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The Filament Blog

I have an unreasonable request for you ...

When is the last time you asked a total stranger, business colleague, or casual acquaintance for a life-changing favor?

For most of us, the answer is “never.” But why?

One reason is when something feels hard for us to accomplish, we assume it will be hard for others to do, too. Another is our worry that if someone say yes, we’ll never be able to “pay them back” by returning a favor of similar magnitude. Of course the third is the old-fashioned fear of rejection.

But what if there was a way to ask nearly anybody for anything, without feeling the pain of rejection (and giving them permission to say no)?

Try making framing that life-changing favor as an "Unreasonable Request" instead. I first learned about the technique from Lisa Haneberg’s book Two Weeks to a Breakthrough, where she writes:

A well-formulated request, when accepted by the person you ask, can reroute your progress and enable you to zoom to success. Unreasonable requests that are turned down can also serve as important catalysts because often a compromise solution is offered that is still higher than you would have expected. Making great requests is perhaps the easiest and fasted way to produce breakthroughs.

Here's how we ask:

I have an unreasonable request for you.

I'm not asking you because I expect you'll say yes (in fact, I totally expect you to say no).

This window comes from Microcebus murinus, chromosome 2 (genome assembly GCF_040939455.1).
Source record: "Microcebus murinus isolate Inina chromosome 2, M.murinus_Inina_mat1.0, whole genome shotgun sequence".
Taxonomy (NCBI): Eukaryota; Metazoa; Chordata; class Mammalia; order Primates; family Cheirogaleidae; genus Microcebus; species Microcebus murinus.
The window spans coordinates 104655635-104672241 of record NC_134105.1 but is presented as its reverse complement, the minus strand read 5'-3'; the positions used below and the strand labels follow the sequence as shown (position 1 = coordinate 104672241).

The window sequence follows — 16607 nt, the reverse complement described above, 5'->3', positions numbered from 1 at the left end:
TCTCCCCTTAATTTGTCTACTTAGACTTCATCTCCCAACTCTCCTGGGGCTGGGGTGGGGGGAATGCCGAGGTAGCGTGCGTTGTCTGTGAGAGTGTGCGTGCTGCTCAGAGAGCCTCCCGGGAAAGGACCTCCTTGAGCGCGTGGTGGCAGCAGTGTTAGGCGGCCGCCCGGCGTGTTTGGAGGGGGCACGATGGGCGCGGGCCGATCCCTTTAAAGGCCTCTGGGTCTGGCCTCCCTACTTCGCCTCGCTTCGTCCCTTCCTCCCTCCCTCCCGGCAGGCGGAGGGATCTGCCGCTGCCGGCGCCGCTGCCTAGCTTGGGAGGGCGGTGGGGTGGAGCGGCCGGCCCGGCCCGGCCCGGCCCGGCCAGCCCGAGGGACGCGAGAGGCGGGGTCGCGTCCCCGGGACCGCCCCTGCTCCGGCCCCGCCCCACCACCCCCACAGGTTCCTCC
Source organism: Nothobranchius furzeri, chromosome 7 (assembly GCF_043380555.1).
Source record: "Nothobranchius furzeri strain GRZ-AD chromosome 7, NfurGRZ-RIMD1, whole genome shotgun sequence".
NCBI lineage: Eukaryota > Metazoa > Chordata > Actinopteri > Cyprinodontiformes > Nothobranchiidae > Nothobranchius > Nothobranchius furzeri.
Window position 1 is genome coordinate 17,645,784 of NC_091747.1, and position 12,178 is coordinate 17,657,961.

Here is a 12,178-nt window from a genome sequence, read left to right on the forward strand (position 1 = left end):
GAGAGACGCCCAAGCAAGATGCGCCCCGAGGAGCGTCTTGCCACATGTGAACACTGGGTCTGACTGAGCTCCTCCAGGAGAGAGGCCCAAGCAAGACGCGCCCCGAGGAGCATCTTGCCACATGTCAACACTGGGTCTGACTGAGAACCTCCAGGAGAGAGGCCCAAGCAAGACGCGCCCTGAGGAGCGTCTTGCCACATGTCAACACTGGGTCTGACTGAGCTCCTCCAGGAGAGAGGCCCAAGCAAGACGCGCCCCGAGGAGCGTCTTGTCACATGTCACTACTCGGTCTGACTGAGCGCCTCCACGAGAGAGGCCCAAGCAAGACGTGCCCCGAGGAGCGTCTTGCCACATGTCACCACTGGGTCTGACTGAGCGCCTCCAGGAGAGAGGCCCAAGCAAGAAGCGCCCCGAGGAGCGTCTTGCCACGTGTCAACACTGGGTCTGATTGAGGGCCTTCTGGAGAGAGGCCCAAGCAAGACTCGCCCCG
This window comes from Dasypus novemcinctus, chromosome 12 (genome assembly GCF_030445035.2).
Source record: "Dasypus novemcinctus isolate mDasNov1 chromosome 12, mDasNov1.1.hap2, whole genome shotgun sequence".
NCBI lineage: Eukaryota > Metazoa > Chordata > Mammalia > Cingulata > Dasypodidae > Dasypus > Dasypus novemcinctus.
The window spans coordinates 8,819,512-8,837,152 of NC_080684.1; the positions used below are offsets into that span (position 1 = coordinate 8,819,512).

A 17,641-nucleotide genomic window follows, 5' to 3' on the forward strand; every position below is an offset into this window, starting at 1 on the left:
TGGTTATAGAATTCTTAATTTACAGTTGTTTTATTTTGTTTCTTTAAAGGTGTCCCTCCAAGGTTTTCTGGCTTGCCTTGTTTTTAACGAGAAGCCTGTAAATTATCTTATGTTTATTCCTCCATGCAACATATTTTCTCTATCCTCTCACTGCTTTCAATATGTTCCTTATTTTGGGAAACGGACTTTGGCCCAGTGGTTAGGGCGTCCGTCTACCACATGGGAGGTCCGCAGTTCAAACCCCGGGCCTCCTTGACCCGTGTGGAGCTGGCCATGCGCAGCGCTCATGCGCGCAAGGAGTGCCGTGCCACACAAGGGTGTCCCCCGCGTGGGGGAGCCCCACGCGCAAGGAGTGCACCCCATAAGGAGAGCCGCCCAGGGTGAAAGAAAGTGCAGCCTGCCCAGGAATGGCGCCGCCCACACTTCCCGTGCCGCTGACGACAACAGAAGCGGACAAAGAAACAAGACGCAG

I'm asking because I've set a goal for myself to get better at asking for things. I believe that by building the courage to ask for big "unreasonable" things like this, I’ll find it easier to ask others for little, more reasonable things, too.

So here's my request: ______________________________________.

Thanks for taking the time to listen. You don't owe me a response -- or really anything for that matter -- but know you’ve already helped me to learn to ask better.

P.S. If you've got an unreasonable request for me, go ahead and ask. I'll probably say "no," too. ;-)

We’ll also send along a copy of the flow-chart above (coming soon to our store in poster format) so they can understand our thought process a little bit better. We also use the idea of Unreasonable Requests in our large group facilitation work — more on that in a future post.

As part of Filament’s goal to “work out loud” more, we’re adding a weekly “unreasonable request” to our Filament workflow and will share our success here.

Until then, good luck with your “unreasonable” requests!